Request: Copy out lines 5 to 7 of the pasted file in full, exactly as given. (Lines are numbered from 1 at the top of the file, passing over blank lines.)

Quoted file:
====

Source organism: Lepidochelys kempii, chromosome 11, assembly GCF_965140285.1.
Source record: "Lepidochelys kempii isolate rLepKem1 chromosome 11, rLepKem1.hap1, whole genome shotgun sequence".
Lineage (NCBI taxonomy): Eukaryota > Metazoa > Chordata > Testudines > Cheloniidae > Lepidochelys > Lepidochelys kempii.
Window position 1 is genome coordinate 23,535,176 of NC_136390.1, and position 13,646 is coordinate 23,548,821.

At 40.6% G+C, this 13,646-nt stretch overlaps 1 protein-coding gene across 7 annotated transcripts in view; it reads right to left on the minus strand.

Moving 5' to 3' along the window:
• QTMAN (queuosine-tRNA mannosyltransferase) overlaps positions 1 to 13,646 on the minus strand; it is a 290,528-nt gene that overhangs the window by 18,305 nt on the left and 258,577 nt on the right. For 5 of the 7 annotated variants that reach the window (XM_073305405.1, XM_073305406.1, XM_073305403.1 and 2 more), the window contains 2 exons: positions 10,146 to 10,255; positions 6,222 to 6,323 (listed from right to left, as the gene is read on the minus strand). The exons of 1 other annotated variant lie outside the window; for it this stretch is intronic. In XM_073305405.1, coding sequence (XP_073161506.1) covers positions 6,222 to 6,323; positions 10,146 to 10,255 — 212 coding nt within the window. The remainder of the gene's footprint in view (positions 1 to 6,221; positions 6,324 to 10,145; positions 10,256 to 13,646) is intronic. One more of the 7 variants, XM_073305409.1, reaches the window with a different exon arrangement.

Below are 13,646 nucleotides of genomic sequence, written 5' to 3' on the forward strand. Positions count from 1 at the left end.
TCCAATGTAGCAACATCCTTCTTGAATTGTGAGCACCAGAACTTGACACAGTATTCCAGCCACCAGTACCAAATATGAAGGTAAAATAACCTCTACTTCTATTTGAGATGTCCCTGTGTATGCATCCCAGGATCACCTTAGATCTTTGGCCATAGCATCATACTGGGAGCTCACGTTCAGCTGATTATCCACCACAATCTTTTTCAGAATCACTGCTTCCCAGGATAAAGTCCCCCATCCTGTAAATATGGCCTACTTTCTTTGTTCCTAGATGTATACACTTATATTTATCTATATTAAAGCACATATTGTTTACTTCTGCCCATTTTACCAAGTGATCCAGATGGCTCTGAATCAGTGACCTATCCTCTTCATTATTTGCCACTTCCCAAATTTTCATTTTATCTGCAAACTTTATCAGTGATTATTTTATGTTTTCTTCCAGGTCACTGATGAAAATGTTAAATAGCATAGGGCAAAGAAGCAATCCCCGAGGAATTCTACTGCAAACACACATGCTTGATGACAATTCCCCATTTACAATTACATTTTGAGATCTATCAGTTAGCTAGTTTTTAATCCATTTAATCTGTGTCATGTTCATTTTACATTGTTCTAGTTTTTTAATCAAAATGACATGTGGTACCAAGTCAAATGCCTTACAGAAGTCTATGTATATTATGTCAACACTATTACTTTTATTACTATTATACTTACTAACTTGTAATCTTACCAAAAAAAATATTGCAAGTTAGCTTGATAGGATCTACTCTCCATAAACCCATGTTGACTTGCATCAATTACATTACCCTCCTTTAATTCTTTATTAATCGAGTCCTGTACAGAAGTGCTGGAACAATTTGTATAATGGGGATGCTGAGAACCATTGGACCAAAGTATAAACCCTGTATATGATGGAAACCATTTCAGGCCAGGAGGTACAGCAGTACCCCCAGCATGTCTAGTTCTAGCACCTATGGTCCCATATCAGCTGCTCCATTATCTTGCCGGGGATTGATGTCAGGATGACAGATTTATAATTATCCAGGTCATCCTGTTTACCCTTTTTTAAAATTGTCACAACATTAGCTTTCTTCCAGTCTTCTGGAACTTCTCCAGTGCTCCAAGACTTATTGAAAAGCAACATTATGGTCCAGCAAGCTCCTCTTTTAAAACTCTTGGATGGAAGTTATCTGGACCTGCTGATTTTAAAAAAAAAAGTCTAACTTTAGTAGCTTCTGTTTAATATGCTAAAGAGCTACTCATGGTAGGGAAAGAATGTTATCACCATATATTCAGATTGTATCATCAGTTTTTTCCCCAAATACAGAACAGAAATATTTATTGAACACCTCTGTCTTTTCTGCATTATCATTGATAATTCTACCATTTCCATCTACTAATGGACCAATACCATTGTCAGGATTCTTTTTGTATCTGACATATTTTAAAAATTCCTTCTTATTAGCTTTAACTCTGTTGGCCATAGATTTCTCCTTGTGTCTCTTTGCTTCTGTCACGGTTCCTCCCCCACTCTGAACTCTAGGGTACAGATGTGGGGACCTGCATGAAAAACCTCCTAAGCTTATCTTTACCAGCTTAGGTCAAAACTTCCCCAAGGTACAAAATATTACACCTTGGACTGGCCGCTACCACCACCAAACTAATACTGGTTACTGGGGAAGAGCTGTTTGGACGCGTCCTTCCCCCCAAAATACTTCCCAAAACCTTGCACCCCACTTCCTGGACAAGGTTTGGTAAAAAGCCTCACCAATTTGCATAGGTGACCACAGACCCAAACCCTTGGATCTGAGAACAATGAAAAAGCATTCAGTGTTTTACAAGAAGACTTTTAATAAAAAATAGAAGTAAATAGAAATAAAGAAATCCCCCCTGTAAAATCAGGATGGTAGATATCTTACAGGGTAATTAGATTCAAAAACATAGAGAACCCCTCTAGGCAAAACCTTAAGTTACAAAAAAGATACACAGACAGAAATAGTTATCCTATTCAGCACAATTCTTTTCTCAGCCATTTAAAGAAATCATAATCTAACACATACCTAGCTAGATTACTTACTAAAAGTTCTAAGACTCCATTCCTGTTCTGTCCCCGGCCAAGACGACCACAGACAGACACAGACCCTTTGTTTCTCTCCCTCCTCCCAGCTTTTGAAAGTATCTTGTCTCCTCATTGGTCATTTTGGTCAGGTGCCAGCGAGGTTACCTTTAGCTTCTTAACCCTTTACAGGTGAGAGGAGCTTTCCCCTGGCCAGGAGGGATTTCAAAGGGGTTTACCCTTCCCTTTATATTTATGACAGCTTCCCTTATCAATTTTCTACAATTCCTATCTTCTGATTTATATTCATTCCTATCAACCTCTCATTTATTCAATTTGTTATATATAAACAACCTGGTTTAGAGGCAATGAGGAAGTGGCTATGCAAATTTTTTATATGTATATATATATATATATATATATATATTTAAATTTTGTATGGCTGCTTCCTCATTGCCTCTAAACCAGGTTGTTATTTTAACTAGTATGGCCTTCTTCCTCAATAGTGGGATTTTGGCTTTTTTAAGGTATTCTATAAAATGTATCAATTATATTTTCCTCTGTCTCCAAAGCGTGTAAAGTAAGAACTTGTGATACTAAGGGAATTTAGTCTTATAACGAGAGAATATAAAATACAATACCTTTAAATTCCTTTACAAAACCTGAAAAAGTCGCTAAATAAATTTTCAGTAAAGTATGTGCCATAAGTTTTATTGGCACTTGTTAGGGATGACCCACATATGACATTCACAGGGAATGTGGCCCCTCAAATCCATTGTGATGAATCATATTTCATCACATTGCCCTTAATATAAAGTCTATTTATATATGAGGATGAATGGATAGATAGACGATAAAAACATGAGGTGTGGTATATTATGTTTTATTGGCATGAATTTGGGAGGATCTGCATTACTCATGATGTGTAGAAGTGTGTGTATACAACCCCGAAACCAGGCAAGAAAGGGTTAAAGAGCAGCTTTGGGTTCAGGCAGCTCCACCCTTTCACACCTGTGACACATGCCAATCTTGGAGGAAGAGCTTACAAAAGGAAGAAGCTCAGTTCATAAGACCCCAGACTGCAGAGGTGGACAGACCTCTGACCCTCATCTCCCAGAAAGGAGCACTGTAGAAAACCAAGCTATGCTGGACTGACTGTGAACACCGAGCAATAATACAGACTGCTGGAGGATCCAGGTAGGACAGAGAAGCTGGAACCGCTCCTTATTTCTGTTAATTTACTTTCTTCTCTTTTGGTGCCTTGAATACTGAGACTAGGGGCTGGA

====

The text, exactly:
At 40.6% G+C, this 13,646-nt stretch overlaps 1 protein-coding gene across 7 annotated transcripts in view; it reads right to left on the minus strand.

Moving 5' to 3' along the window:
• QTMAN (queuosine-tRNA mannosyltransferase) overlaps positions 1 to 13,646 on the minus strand; it is a 290,528-nt gene that overhangs the window by 18,305 nt on the left and 258,577 nt on the right. For 5 of the 7 annotated variants that reach the window (XM_073305405.1, XM_073305406.1, XM_073305403.1 and 2 more), the window contains 2 exons: positions 10,146 to 10,255; positions 6,222 to 6,323 (listed from right to left, as the gene is read on the minus strand). The exons of 1 other annotated variant lie outside the window; for it this stretch is intronic. In XM_073305405.1, coding sequence (XP_073161506.1) covers positions 6,222 to 6,323; positions 10,146 to 10,255 — 212 coding nt within the window. The remainder of the gene's footprint in view (positions 1 to 6,221; positions 6,324 to 10,145; positions 10,256 to 13,646) is intronic. One more of the 7 variants, XM_073305409.1, reaches the window with a different exon arrangement.